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Certainly, as he jumps manically from story to story, it is clear Breuer's is a life lived to the full. His reputation as a charming enfant terrible, prone to following his own trajectory whatever the cost, precedes him. Indeed one of the actors who worked on Lear with him has said of the experience: "Lee is not afraid to jump off a cliff. If you're willing to jump with him, it's the most extraordinary experience you may ever have working with a director. I wouldn't call him crazy. He's mercurial."

Dollhouse, Breuer says, will do on stage what he commands himself to do in life: always look at the bigger picture.

"The humans might as well be puppets in real life and I really wanted to capture that. There is such a sense of tragedy, almost like they are being played by society's strings, controlling their every move."

The potential humour of society's woes is not lost on Breuer and there's no small sense of mischief as he reveals the comic twists dormant in the piece, from an injection of Marx Brothers tomfoolery to the play's finale, re-imagined operatic style. "It was about finding as many ways as possible to make it truly great, something that people would be talking about and enjoying long after the event."

An instant hit since curtain up, Dollhouse is Mabou Mines' most travelled play. It arrives in Edinburgh from an extensive worldwide tour - including stops at Singapore, Hong Kong, Australia and Spain, where, Breuer is delighted to say, it gained the adoration of Oscar-winning director Pedro Almodvar.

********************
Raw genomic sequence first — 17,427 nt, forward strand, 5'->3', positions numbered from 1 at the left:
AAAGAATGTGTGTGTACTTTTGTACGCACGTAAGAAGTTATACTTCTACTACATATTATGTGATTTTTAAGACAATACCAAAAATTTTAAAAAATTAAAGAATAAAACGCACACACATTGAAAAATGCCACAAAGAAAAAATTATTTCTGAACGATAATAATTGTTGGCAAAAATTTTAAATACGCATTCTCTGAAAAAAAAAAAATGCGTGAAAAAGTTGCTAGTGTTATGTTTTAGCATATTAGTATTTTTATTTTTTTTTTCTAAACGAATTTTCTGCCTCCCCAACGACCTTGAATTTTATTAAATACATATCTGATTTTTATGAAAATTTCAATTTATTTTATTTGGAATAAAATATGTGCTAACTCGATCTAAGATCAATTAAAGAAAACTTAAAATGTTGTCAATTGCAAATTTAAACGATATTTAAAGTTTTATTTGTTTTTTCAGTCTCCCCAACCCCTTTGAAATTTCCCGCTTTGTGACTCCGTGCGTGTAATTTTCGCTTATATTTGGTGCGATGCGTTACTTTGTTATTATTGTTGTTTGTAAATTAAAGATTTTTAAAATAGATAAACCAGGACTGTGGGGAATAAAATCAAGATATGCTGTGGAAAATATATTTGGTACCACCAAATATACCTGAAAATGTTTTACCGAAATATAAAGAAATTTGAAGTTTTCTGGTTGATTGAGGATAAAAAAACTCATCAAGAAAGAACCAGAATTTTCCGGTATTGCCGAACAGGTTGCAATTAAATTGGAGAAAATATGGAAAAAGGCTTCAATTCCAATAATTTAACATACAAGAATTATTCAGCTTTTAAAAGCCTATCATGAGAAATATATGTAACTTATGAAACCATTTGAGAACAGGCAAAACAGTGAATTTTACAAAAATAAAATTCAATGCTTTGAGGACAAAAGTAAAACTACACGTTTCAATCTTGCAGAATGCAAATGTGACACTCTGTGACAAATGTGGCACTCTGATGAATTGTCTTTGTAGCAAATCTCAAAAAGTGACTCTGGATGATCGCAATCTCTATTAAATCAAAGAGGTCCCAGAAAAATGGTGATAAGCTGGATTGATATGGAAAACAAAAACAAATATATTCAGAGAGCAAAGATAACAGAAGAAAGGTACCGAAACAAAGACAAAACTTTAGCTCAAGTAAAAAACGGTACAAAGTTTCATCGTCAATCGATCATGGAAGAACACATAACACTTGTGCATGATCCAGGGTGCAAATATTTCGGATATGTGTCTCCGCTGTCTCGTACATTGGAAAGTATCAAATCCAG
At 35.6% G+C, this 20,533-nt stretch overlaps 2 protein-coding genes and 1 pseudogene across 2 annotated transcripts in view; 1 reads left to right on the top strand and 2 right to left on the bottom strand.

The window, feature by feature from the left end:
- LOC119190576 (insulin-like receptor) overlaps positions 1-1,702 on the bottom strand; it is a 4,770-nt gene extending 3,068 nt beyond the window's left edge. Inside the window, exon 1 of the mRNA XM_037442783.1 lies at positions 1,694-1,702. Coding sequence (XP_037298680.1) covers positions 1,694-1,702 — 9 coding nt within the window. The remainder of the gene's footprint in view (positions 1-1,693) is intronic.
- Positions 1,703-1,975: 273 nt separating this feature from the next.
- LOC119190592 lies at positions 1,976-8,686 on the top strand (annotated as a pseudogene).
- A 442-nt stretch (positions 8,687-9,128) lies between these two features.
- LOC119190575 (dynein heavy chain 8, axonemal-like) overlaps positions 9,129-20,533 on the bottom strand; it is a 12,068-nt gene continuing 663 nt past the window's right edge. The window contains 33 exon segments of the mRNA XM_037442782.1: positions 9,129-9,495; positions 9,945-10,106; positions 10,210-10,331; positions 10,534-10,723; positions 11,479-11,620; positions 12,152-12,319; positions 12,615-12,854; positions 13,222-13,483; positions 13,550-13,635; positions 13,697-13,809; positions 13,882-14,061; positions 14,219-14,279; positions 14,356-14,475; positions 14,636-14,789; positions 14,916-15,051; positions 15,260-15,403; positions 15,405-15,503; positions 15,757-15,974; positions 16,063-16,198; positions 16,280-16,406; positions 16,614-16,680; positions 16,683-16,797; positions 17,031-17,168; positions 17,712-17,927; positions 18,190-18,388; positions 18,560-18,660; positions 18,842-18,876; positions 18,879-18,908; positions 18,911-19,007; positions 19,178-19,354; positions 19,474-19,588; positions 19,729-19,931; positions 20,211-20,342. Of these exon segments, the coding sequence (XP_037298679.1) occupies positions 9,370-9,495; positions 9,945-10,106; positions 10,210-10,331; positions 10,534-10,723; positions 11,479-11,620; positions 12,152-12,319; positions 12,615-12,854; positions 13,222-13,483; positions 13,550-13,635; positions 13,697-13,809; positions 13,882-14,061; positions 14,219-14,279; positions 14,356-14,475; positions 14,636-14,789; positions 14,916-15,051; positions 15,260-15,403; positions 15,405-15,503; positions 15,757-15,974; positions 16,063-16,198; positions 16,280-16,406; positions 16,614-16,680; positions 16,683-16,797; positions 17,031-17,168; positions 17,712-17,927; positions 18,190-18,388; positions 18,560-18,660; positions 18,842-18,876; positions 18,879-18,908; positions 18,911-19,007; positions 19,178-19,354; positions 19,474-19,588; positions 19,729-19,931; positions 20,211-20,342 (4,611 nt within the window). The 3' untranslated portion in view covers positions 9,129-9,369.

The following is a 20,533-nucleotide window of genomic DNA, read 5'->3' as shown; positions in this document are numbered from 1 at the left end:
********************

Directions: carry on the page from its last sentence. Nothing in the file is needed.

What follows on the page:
"Pedro came up to me after the show and I was gob-smacked. He said he loved it. The reaction everywhere has been amazing, even when people have found flaws in it, the response has been amazing. In Australia, where they have all this 'dude' stuff, they totally got it. But in places like the American south and Israel, people just think, 'What are you trying to do? Are you trying to make fun of men?'

"We've met so many people who've told us 'this is the story of my life', others have been totally bemused by it; that's the joy of theatre."

As time is called on the interview, Breuer extends an invitation to go to see the view from the roof garden of the apartment he shares with Mitchell in New York's Brooklyn Heights. They go there to do yoga when time allows, and it was here they saw the Twin Towers fall on the morning of 9/11. He does, he admits, live an extraordinary life.

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Walking through the quiet residential streets towards his home, he talks non-stop and with verve about his forthcoming projects, which include a commission from Brisbane Festival to work with Chappa, his musician son from the second woman in his life, Polina Klimovitskaya, the inspiration for Breuer's free-flying ballet and 2005 hit Red Beads.

And then, of course, there is his newest work about JC, planned for next year, in which he intends to re-imagine the crucifixion with Bob Marley as the Christ figure.

The long walk to the top of his apartment block is worth it. The view is, as he promised, extraordinary.

"Sometimes I think I'm just too old for this shit," he says, "but then I look down at this or I look around at that and I see that really, this is just the beginning." v

Dollhouse, King's Theatre, until August 28, 7.30pm